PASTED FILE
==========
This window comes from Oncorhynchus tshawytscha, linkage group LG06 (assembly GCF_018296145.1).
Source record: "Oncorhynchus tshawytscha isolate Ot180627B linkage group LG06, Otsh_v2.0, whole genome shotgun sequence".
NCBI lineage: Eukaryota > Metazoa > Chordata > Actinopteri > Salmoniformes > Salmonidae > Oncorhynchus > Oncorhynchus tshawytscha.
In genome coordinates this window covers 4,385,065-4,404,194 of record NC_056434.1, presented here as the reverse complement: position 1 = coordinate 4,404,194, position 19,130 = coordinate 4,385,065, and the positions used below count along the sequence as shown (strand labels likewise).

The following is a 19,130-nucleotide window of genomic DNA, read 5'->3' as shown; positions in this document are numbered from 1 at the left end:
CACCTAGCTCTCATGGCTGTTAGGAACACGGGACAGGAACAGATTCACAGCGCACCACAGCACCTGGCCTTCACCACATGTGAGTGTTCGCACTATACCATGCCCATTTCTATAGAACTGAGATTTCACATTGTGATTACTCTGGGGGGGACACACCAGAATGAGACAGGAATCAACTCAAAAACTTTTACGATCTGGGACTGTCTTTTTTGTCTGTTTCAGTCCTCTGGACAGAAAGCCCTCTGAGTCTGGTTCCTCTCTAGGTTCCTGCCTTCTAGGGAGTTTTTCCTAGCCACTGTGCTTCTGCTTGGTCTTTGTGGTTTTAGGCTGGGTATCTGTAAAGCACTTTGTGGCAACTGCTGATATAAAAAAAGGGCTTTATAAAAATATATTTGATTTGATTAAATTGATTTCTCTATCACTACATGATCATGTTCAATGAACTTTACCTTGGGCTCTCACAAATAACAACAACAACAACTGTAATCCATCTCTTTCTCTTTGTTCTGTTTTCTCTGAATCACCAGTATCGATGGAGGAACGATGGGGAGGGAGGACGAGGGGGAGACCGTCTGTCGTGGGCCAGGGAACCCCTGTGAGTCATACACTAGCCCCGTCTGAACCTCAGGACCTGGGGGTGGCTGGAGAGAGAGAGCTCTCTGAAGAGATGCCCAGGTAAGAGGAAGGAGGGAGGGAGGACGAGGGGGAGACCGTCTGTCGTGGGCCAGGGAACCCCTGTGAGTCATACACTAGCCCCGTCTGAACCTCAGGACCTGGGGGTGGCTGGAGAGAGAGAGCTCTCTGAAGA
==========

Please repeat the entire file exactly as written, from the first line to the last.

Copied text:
This window comes from Oncorhynchus tshawytscha, linkage group LG06 (assembly GCF_018296145.1).
Source record: "Oncorhynchus tshawytscha isolate Ot180627B linkage group LG06, Otsh_v2.0, whole genome shotgun sequence".
NCBI lineage: Eukaryota > Metazoa > Chordata > Actinopteri > Salmoniformes > Salmonidae > Oncorhynchus > Oncorhynchus tshawytscha.
In genome coordinates this window covers 4,385,065-4,404,194 of record NC_056434.1, presented here as the reverse complement: position 1 = coordinate 4,404,194, position 19,130 = coordinate 4,385,065, and the positions used below count along the sequence as shown (strand labels likewise).

The following is a 19,130-nucleotide window of genomic DNA, read 5'->3' as shown; positions in this document are numbered from 1 at the left end:
CACCTAGCTCTCATGGCTGTTAGGAACACGGGACAGGAACAGATTCACAGCGCACCACAGCACCTGGCCTTCACCACATGTGAGTGTTCGCACTATACCATGCCCATTTCTATAGAACTGAGATTTCACATTGTGATTACTCTGGGGGGGACACACCAGAATGAGACAGGAATCAACTCAAAAACTTTTACGATCTGGGACTGTCTTTTTTGTCTGTTTCAGTCCTCTGGACAGAAAGCCCTCTGAGTCTGGTTCCTCTCTAGGTTCCTGCCTTCTAGGGAGTTTTTCCTAGCCACTGTGCTTCTGCTTGGTCTTTGTGGTTTTAGGCTGGGTATCTGTAAAGCACTTTGTGGCAACTGCTGATATAAAAAAAGGGCTTTATAAAAATATATTTGATTTGATTAAATTGATTTCTCTATCACTACATGATCATGTTCAATGAACTTTACCTTGGGCTCTCACAAATAACAACAACAACAACTGTAATCCATCTCTTTCTCTTTGTTCTGTTTTCTCTGAATCACCAGTATCGATGGAGGAACGATGGGGAGGGAGGACGAGGGGGAGACCGTCTGTCGTGGGCCAGGGAACCCCTGTGAGTCATACACTAGCCCCGTCTGAACCTCAGGACCTGGGGGTGGCTGGAGAGAGAGAGCTCTCTGAAGAGATGCCCAGGTAAGAGGAAGGAGGGAGGGAGGACGAGGGGGAGACCGTCTGTCGTGGGCCAGGGAACCCCTGTGAGTCATACACTAGCCCCGTCTGAACCTCAGGACCTGGGGGTGGCTGGAGAGAGAGAGCTCTCTGAAGA